Turk PM raps French genocide bill

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ANKARA, Oct 8: Prime Minister Tayyip Erdogan has added his voice to a growing chorus of Turkish protests over French plans to make it a crime to deny that Armenians suffered ''genocide'' at the hands of Ottoman Turks in World War One.

The French parliament is due to discuss the bill, proposed by the Socialist opposition, on October 12.

Turkey strongly denies charges that some 1.5 million Armenians perished at the hands of Ottoman Turks in a systematic genocide, saying large numbers of both Christian Armenians and Muslim Turks died in a partisan conflict raging at that time.

''What will you do when Turkey's prime minister goes to France and says 'there was no Armenian genocide'? Are you going to put him in prison?'' the state Anatolian news agency quoted Erdogan as telling a group of French businessmen in Istanbul.

''We expect you to expend every effort to prevent this (bill from passing),'' he told them.

''Our warnings should not be taken lightly. The seriousness of the situation must be understood,'' Erdogan added.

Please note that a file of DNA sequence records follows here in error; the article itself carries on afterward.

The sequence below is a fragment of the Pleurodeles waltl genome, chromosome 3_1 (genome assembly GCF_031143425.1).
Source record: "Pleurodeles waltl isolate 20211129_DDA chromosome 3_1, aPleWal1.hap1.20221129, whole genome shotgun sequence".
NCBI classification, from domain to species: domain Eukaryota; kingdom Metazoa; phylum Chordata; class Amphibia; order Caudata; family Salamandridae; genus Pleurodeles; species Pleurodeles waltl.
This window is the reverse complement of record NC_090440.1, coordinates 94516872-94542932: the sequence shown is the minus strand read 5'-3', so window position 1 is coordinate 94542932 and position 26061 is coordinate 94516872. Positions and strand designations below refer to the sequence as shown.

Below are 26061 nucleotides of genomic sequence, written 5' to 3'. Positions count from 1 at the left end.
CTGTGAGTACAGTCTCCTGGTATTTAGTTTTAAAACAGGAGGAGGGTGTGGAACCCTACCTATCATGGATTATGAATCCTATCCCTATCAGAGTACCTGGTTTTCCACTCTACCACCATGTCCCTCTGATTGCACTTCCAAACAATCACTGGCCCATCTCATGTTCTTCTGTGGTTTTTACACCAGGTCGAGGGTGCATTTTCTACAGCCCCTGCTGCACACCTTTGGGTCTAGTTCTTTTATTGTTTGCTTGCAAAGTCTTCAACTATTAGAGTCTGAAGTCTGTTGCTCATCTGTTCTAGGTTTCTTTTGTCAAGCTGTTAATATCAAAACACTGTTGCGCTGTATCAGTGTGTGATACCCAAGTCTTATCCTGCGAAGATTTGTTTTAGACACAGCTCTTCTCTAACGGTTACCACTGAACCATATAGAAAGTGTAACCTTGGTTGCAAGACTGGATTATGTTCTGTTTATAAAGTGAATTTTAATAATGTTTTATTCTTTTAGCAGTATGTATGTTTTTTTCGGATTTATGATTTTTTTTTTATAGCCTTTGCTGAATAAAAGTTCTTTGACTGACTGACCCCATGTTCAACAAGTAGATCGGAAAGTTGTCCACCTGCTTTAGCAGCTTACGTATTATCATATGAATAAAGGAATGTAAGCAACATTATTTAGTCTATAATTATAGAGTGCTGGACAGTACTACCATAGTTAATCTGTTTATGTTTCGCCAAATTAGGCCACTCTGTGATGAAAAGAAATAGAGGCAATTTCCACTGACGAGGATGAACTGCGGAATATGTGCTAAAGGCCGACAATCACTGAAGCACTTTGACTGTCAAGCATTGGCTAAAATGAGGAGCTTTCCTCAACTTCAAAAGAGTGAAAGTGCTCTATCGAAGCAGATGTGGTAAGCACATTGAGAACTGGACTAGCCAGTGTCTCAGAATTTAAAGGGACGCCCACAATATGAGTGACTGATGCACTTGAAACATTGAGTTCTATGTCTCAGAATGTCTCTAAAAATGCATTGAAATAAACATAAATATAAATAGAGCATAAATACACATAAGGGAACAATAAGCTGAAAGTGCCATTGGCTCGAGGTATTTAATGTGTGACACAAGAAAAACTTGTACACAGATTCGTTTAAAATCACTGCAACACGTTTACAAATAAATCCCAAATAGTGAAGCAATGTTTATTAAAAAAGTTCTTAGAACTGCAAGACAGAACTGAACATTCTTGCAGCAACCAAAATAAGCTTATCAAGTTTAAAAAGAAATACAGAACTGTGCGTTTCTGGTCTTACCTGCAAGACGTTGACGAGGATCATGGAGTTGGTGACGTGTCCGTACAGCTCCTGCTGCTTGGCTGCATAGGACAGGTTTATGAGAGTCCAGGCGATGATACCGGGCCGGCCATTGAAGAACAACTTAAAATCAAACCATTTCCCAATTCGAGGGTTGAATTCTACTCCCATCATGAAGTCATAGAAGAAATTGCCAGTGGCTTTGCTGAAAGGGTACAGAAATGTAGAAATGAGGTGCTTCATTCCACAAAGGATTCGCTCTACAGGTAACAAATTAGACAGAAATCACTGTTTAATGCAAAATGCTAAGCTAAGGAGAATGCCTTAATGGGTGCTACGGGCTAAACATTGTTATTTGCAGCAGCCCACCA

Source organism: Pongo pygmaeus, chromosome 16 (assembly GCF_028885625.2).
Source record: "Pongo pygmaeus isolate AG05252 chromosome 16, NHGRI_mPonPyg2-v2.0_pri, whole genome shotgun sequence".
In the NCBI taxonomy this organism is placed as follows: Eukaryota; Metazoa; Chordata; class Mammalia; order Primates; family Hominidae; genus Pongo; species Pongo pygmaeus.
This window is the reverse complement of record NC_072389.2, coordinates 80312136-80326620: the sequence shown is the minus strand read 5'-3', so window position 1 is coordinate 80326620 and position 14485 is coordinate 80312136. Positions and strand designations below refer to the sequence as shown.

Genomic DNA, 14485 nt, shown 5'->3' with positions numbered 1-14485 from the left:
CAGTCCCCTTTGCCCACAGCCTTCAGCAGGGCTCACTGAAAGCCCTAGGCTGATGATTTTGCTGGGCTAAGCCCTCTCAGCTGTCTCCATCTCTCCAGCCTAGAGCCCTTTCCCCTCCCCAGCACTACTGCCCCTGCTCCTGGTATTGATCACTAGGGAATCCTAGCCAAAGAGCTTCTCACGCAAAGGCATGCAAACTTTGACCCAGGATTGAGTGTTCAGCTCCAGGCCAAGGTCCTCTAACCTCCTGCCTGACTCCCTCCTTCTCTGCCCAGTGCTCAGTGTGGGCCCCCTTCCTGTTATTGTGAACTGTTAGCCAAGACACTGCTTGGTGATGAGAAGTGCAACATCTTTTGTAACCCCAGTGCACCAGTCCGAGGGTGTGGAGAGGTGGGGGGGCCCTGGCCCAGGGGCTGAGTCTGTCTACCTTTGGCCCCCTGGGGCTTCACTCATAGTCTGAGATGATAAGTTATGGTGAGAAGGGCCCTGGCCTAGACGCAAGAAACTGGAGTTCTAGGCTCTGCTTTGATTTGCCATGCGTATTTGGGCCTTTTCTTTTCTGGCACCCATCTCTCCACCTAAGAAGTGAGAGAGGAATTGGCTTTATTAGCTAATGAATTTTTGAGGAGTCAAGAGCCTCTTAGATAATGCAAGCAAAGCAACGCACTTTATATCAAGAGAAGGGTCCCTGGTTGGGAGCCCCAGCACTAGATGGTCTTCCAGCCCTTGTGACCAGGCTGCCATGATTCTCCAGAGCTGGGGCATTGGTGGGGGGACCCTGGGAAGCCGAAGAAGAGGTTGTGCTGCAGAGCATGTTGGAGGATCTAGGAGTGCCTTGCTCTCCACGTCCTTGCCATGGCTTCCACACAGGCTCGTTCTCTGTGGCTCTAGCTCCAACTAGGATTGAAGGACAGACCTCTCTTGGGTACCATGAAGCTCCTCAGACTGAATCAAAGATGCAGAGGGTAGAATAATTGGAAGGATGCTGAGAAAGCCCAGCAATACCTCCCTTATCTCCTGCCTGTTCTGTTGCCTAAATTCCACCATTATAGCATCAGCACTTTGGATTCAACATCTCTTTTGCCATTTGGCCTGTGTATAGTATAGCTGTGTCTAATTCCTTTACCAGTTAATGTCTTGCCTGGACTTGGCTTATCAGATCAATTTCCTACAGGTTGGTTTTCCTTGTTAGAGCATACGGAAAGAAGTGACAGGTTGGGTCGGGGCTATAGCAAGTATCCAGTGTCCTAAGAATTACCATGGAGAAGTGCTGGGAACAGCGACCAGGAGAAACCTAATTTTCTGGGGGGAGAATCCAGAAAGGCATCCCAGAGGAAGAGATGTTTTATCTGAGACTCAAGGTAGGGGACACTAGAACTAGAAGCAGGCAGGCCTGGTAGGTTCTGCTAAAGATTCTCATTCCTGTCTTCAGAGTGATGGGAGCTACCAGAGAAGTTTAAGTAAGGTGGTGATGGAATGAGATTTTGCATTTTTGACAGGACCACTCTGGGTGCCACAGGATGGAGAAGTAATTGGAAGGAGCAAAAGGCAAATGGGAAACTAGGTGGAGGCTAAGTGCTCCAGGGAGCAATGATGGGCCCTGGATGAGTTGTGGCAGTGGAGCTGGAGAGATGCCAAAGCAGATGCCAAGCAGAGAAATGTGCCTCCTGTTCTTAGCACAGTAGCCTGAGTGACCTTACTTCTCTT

Turkey's Foreign Ministry and a group of Turkish lawmakers who visited Paris last week have already said the draft bill will damage bilateral economic and political ties.

Large French companies including Renault and Carrefour have large investments in Turkey, which has a fast-growing economy and is a candidate to join the European Union. Total bilateral trade amounted to nearly 10 billion dollars in 2005.

Though the conservative majority in France's parliament opposes the bill, Turkey fears many opponents will not vote against it for fear of upsetting France's 400,000-strong Armenian diaspora ahead of elections next year.

Last year, Erdogan proposed a joint commission of Turkish and Armenian historians to examine what really happened during World War One. Armenia did not accept the proposal.

Turkey began its EU entry talks last year, though is not expected to join for many years.

Recognition of the Armenian ''genocide'' is not a condition of its EU membership, though some EU politicians including French President Jacques Chirac have suggested it should be.


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